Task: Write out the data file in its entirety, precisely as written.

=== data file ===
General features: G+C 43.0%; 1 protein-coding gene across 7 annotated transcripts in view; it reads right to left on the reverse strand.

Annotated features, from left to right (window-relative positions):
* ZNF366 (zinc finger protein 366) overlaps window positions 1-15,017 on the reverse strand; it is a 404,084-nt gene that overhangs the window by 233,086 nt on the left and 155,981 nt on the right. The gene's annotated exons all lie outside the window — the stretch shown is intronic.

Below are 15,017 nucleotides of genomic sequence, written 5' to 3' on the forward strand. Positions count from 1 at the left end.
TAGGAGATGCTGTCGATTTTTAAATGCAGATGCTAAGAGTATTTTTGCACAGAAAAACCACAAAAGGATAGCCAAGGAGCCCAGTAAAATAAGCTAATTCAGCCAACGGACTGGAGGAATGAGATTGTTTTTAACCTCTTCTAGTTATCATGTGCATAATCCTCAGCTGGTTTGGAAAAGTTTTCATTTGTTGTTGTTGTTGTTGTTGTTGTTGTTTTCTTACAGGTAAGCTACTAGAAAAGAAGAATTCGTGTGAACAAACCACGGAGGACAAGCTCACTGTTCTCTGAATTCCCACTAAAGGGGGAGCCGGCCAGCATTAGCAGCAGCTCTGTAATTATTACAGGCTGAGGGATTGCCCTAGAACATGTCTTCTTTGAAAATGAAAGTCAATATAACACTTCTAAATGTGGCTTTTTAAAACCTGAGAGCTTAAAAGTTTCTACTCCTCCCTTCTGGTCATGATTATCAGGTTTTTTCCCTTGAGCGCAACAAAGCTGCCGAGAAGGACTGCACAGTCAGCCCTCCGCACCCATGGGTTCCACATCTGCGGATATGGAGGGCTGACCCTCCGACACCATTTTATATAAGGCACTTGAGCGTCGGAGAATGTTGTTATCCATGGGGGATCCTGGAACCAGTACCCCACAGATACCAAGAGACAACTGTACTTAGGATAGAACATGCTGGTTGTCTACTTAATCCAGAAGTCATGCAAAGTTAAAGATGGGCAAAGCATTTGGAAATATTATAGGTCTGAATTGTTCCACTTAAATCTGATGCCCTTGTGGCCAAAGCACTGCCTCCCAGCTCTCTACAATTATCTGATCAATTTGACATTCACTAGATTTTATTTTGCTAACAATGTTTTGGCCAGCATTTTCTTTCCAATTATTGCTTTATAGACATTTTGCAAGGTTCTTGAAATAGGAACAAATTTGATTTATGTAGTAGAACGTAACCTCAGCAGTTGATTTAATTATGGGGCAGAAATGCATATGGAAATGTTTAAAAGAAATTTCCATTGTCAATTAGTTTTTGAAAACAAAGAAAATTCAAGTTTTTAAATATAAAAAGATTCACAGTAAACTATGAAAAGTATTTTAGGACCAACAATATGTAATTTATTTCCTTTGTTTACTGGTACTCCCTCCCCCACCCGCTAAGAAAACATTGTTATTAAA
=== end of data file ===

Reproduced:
General features: G+C 43.0%; 1 protein-coding gene across 7 annotated transcripts in view; it reads right to left on the reverse strand.

Annotated features, from left to right (window-relative positions):
* ZNF366 (zinc finger protein 366) overlaps window positions 1-15,017 on the reverse strand; it is a 404,084-nt gene that overhangs the window by 233,086 nt on the left and 155,981 nt on the right. The gene's annotated exons all lie outside the window — the stretch shown is intronic.

Below are 15,017 nucleotides of genomic sequence, written 5' to 3' on the forward strand. Positions count from 1 at the left end.
TAGGAGATGCTGTCGATTTTTAAATGCAGATGCTAAGAGTATTTTTGCACAGAAAAACCACAAAAGGATAGCCAAGGAGCCCAGTAAAATAAGCTAATTCAGCCAACGGACTGGAGGAATGAGATTGTTTTTAACCTCTTCTAGTTATCATGTGCATAATCCTCAGCTGGTTTGGAAAAGTTTTCATTTGTTGTTGTTGTTGTTGTTGTTGTTGTTTTCTTACAGGTAAGCTACTAGAAAAGAAGAATTCGTGTGAACAAACCACGGAGGACAAGCTCACTGTTCTCTGAATTCCCACTAAAGGGGGAGCCGGCCAGCATTAGCAGCAGCTCTGTAATTATTACAGGCTGAGGGATTGCCCTAGAACATGTCTTCTTTGAAAATGAAAGTCAATATAACACTTCTAAATGTGGCTTTTTAAAACCTGAGAGCTTAAAAGTTTCTACTCCTCCCTTCTGGTCATGATTATCAGGTTTTTTCCCTTGAGCGCAACAAAGCTGCCGAGAAGGACTGCACAGTCAGCCCTCCGCACCCATGGGTTCCACATCTGCGGATATGGAGGGCTGACCCTCCGACACCATTTTATATAAGGCACTTGAGCGTCGGAGAATGTTGTTATCCATGGGGGATCCTGGAACCAGTACCCCACAGATACCAAGAGACAACTGTACTTAGGATAGAACATGCTGGTTGTCTACTTAATCCAGAAGTCATGCAAAGTTAAAGATGGGCAAAGCATTTGGAAATATTATAGGTCTGAATTGTTCCACTTAAATCTGATGCCCTTGTGGCCAAAGCACTGCCTCCCAGCTCTCTACAATTATCTGATCAATTTGACATTCACTAGATTTTATTTTGCTAACAATGTTTTGGCCAGCATTTTCTTTCCAATTATTGCTTTATAGACATTTTGCAAGGTTCTTGAAATAGGAACAAATTTGATTTATGTAGTAGAACGTAACCTCAGCAGTTGATTTAATTATGGGGCAGAAATGCATATGGAAATGTTTAAAAGAAATTTCCATTGTCAATTAGTTTTTGAAAACAAAGAAAATTCAAGTTTTTAAATATAAAAAGATTCACAGTAAACTATGAAAAGTATTTTAGGACCAACAATATGTAATTTATTTCCTTTGTTTACTGGTACTCCCTCCCCCACCCGCTAAGAAAACATTGTTATTAAA